Speaking of learning, I think we all know about what happened at the finish of Day 1. My teammate, Ellen Noble, was on the finish stretch in 1st place, and was headed to the line with dreams of her first ever top-step place on a UCI podium. So stoked, she posted up for an easy coast across the line. The mistake? She didn’t look behind her to see Arley Kemmerer hot on her heels, and she got nipped at the line. It was devastating for not only Ellen, but also our team. I don’t blame Arley at all, as I am just learning how to keep racing, take no prisoners and have no pity. There is respect out there on the course, but there is no kowtowing when precious points are on the line, and there is no handing someone a win when you see your opening to take it. Ellen won the course that day, but Arley won the bike race. Ellen was heartbroken, but handled it well. And now she knows to always look back before an early victory, and to always race through the line. Hopefully one day I will see a UCI victory for myself on the other side of that finish line, and hopefully I will have learned from this mistake, that many many have made before.
Day 2, much cleaner race for me. Not cleaner in terms of mud, it was muddier; the power washer got a workout that day. I started fast on day 2, but couldn’t find it in me to keep the pace with the group I was in through the first hill-section (I am still working on my pop-power). I ended up finding a good group, but I got sloppy with my bike handling and knocked my chain off, causing me to lose a few places and some time. I was able to work through that small group and spend a lap bridging from 9th to the group that was 5-8. By the time I got there, 5th place Natasha Elliott had gapped herself up, but I was able to pass into 6th cleanly. The girls I passed didn’t keep their pace, however, as my pass may have reminded them to pedal, and I had to work hard to keep Amanda Carey off of my wheel. Having a slight gap going into the last lap, I slowed down a bit to ensure I rode cleanly, knowing that a wreck or more sloppy bike-work would cost me my place. I was able to stave off disaster and pull off a 6th place victory! My best UCI placing yet!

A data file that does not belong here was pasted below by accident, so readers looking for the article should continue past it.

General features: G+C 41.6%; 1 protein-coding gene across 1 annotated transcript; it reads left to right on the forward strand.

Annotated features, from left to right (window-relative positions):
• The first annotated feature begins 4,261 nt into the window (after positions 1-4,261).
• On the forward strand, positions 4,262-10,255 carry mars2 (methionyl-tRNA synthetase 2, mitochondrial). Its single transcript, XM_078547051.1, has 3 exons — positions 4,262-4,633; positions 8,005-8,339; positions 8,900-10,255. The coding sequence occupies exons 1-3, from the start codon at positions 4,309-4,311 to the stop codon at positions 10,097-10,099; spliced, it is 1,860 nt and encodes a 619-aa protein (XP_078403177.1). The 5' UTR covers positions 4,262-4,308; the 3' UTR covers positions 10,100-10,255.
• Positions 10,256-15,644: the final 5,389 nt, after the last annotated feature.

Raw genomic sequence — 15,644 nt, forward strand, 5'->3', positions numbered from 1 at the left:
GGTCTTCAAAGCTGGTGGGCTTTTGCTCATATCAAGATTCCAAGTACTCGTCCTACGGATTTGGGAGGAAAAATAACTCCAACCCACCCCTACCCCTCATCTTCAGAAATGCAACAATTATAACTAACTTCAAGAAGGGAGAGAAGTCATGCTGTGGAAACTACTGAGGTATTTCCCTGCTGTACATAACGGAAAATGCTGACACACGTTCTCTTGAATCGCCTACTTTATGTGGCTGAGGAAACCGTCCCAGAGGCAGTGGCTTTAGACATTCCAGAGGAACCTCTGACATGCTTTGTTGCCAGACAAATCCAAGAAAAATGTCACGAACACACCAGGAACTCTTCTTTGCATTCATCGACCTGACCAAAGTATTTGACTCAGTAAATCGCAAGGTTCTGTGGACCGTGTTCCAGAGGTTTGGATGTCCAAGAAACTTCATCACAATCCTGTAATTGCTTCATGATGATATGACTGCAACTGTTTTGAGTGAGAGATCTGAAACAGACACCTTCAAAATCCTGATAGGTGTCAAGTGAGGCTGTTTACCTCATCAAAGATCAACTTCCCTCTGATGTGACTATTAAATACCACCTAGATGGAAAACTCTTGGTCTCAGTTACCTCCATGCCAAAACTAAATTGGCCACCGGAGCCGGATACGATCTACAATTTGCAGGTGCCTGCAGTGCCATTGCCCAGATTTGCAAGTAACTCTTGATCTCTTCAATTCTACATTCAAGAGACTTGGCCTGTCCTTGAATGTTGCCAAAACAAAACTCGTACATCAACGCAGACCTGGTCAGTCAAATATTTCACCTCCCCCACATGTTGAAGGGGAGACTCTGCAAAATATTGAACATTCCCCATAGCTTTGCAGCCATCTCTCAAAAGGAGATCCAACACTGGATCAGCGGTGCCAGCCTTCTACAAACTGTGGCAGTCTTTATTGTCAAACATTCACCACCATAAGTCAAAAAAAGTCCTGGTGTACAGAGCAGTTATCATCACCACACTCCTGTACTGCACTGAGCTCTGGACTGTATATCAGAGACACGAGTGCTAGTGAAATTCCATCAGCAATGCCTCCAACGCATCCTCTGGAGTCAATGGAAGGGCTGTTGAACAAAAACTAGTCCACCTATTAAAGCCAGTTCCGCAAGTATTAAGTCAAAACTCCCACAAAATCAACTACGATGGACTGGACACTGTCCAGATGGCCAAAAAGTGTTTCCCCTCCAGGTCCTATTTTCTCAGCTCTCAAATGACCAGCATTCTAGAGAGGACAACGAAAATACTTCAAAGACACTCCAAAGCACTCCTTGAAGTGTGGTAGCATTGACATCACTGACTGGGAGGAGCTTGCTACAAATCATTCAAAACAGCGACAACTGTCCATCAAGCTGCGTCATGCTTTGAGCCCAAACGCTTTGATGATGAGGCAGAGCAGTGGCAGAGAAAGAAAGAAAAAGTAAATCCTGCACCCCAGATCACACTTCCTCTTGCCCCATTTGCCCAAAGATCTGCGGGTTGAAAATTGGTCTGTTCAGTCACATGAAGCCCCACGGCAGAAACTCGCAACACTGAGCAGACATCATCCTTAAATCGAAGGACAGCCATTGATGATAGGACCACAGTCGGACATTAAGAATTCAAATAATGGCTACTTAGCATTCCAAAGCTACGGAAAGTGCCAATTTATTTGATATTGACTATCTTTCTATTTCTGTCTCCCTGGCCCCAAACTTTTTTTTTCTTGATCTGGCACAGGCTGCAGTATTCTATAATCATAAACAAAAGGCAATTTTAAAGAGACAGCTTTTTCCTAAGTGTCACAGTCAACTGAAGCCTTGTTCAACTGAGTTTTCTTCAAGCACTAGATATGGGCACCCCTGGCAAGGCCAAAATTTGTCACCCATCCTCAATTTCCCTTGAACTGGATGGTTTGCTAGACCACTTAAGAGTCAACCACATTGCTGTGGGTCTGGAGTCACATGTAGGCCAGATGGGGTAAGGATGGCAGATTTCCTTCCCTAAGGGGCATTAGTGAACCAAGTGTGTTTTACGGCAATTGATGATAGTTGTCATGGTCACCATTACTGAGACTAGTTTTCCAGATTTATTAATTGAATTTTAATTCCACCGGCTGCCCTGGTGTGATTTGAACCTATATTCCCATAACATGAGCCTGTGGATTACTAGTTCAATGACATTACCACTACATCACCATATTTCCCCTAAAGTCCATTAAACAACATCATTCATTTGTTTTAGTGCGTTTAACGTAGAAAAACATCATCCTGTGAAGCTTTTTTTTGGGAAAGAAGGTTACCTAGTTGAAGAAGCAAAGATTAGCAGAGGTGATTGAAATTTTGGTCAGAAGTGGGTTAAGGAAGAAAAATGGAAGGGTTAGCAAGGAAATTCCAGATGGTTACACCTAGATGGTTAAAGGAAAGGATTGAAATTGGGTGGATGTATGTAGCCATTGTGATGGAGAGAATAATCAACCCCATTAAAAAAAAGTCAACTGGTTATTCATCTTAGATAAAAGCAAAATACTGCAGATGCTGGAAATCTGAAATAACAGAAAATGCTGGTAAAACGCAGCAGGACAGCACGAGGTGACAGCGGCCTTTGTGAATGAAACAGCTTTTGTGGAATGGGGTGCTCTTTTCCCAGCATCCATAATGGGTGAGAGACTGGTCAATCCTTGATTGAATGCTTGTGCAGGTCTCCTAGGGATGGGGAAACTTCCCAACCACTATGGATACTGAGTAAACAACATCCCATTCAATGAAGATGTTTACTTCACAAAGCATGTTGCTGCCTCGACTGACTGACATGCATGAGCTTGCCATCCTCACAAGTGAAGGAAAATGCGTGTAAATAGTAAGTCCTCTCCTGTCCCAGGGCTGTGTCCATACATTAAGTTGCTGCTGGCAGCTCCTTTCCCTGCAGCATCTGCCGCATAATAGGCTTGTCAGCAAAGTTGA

Thom Parsons of Dirtwire.tv interviewed me after my race. I was kind of nervous and flustered, but you can see the result of that venture here! http://dirtwire.tv/2014/11/becca/
Onwards now to Baystate Cylocross in Sterling, MA and then NBX in Warwick, RI. Then a little bit of a break before NATIONALS! I now have 30 races under my belt, and it seems from crossresults that I may be plateauing. I want this points trend to keep going down!! Also, it seems I need to work on my sprintiness 😉 thanks for the cool data, crossresults.com